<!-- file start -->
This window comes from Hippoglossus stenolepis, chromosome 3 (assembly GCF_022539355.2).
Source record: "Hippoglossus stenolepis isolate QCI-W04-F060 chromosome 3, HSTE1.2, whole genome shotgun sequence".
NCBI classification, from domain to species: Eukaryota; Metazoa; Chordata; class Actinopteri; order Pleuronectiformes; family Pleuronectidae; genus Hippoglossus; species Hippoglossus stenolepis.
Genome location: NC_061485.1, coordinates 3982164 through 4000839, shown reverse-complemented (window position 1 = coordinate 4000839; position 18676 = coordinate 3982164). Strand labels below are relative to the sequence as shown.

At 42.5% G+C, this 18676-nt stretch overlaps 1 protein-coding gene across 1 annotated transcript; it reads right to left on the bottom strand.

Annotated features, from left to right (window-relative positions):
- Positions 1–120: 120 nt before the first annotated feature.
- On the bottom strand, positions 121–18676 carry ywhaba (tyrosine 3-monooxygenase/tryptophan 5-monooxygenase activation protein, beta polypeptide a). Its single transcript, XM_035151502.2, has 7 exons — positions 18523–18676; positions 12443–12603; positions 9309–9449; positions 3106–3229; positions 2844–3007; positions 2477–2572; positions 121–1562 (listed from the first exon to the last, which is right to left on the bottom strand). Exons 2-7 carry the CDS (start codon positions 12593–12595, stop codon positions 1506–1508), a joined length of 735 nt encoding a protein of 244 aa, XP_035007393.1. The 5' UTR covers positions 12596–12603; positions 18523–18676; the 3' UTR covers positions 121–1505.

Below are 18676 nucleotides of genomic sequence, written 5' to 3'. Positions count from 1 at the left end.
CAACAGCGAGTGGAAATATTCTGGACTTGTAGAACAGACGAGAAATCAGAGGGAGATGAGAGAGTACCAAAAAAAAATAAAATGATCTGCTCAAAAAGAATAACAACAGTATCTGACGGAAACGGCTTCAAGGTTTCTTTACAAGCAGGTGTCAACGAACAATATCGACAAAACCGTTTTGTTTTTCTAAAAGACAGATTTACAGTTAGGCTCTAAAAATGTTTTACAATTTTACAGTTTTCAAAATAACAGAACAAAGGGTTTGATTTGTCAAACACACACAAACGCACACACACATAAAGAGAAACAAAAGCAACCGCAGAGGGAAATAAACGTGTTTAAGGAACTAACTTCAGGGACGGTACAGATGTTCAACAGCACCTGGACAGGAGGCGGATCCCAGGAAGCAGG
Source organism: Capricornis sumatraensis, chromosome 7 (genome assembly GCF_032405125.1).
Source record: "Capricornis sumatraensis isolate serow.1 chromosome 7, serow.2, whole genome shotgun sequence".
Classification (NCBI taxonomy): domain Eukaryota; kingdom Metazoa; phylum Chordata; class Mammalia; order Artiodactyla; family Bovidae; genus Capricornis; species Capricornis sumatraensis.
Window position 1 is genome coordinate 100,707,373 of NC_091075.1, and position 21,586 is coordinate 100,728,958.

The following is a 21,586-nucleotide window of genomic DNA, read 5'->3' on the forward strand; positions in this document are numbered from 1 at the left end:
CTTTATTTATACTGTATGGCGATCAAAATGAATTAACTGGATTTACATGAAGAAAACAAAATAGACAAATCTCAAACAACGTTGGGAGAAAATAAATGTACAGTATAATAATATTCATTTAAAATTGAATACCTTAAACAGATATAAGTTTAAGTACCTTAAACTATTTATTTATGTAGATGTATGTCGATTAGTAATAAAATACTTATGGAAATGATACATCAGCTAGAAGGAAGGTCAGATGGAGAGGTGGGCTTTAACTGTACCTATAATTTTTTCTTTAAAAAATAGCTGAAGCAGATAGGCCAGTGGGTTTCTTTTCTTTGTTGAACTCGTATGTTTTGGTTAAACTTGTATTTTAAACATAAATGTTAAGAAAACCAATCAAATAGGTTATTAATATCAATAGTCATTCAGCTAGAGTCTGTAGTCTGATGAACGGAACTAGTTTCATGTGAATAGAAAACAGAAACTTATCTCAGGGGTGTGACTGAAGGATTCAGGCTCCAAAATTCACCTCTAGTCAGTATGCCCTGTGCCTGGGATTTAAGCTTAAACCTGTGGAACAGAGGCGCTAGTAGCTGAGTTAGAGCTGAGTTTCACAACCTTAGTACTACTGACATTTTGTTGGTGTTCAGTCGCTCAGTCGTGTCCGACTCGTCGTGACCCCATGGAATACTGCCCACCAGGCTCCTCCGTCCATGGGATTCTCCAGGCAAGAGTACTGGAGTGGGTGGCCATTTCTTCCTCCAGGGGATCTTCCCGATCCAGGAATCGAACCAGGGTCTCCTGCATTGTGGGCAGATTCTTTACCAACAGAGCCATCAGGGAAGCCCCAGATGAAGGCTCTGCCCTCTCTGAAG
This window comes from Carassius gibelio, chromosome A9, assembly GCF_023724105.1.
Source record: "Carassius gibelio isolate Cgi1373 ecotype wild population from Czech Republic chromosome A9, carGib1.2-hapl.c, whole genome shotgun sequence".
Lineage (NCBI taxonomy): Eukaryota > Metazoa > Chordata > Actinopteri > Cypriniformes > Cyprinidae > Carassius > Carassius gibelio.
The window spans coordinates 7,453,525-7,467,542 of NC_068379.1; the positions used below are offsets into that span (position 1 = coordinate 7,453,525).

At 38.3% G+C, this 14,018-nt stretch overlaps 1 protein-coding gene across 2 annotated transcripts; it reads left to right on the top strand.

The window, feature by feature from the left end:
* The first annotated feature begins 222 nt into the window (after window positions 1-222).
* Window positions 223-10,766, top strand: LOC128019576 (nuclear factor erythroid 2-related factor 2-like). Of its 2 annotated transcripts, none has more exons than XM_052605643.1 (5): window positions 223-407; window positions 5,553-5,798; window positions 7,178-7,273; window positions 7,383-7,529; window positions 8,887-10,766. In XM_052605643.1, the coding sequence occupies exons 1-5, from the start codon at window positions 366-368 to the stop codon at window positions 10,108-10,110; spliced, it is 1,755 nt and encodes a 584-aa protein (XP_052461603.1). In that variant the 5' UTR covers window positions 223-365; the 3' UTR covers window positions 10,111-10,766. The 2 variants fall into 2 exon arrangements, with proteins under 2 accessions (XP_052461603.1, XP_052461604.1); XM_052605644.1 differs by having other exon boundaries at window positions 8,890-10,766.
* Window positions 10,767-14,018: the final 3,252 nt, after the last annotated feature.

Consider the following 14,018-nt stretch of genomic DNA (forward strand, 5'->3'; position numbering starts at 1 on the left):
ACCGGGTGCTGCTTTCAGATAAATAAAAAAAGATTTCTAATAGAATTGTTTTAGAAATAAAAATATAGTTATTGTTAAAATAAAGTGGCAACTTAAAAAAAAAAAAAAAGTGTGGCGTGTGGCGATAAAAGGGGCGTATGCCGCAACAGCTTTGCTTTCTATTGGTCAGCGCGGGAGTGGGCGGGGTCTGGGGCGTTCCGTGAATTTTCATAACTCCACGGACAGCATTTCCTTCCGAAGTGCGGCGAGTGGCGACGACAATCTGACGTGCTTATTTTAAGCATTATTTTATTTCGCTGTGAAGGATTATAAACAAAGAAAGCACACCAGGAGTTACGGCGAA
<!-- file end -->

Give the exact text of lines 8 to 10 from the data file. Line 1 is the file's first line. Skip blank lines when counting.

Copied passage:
- On the bottom strand, positions 121–18676 carry ywhaba (tyrosine 3-monooxygenase/tryptophan 5-monooxygenase activation protein, beta polypeptide a). Its single transcript, XM_035151502.2, has 7 exons — positions 18523–18676; positions 12443–12603; positions 9309–9449; positions 3106–3229; positions 2844–3007; positions 2477–2572; positions 121–1562 (listed from the first exon to the last, which is right to left on the bottom strand). Exons 2-7 carry the CDS (start codon positions 12593–12595, stop codon positions 1506–1508), a joined length of 735 nt encoding a protein of 244 aa, XP_035007393.1. The 5' UTR covers positions 12596–12603; positions 18523–18676; the 3' UTR covers positions 121–1505.

Below are 18676 nucleotides of genomic sequence, written 5' to 3'. Positions count from 1 at the left end.
CAACAGCGAGTGGAAATATTCTGGACTTGTAGAACAGACGAGAAATCAGAGGGAGATGAGAGAGTACCAAAAAAAAATAAAATGATCTGCTCAAAAAGAATAACAACAGTATCTGACGGAAACGGCTTCAAGGTTTCTTTACAAGCAGGTGTCAACGAACAATATCGACAAAACCGTTTTGTTTTTCTAAAAGACAGATTTACAGTTAGGCTCTAAAAATGTTTTACAATTTTACAGTTTTCAAAATAACAGAACAAAGGGTTTGATTTGTCAAACACACACAAACGCACACACACATAAAGAGAAACAAAAGCAACCGCAGAGGGAAATAAACGTGTTTAAGGAACTAACTTCAGGGACGGTACAGATGTTCAACAGCACCTGGACAGGAGGCGGATCCCAGGAAGCAGG